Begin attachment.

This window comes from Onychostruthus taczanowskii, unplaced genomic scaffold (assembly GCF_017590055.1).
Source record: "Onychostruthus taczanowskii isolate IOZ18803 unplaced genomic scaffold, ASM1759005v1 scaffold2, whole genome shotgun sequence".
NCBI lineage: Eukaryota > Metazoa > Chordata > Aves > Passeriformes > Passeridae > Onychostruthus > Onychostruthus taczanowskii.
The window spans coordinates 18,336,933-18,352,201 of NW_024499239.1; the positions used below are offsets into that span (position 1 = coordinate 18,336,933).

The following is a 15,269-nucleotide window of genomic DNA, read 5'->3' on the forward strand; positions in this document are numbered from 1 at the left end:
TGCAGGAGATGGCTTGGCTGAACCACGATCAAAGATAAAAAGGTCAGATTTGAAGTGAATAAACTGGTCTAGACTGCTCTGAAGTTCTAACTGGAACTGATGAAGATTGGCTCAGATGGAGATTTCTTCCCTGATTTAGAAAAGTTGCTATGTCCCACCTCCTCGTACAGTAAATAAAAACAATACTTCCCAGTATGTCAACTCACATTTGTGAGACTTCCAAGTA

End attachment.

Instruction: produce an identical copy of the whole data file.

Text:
This window comes from Onychostruthus taczanowskii, unplaced genomic scaffold (assembly GCF_017590055.1).
Source record: "Onychostruthus taczanowskii isolate IOZ18803 unplaced genomic scaffold, ASM1759005v1 scaffold2, whole genome shotgun sequence".
NCBI lineage: Eukaryota > Metazoa > Chordata > Aves > Passeriformes > Passeridae > Onychostruthus > Onychostruthus taczanowskii.
The window spans coordinates 18,336,933-18,352,201 of NW_024499239.1; the positions used below are offsets into that span (position 1 = coordinate 18,336,933).

The following is a 15,269-nucleotide window of genomic DNA, read 5'->3' on the forward strand; positions in this document are numbered from 1 at the left end:
TGCAGGAGATGGCTTGGCTGAACCACGATCAAAGATAAAAAGGTCAGATTTGAAGTGAATAAACTGGTCTAGACTGCTCTGAAGTTCTAACTGGAACTGATGAAGATTGGCTCAGATGGAGATTTCTTCCCTGATTTAGAAAAGTTGCTATGTCCCACCTCCTCGTACAGTAAATAAAAACAATACTTCCCAGTATGTCAACTCACATTTGTGAGACTTCCAAGTA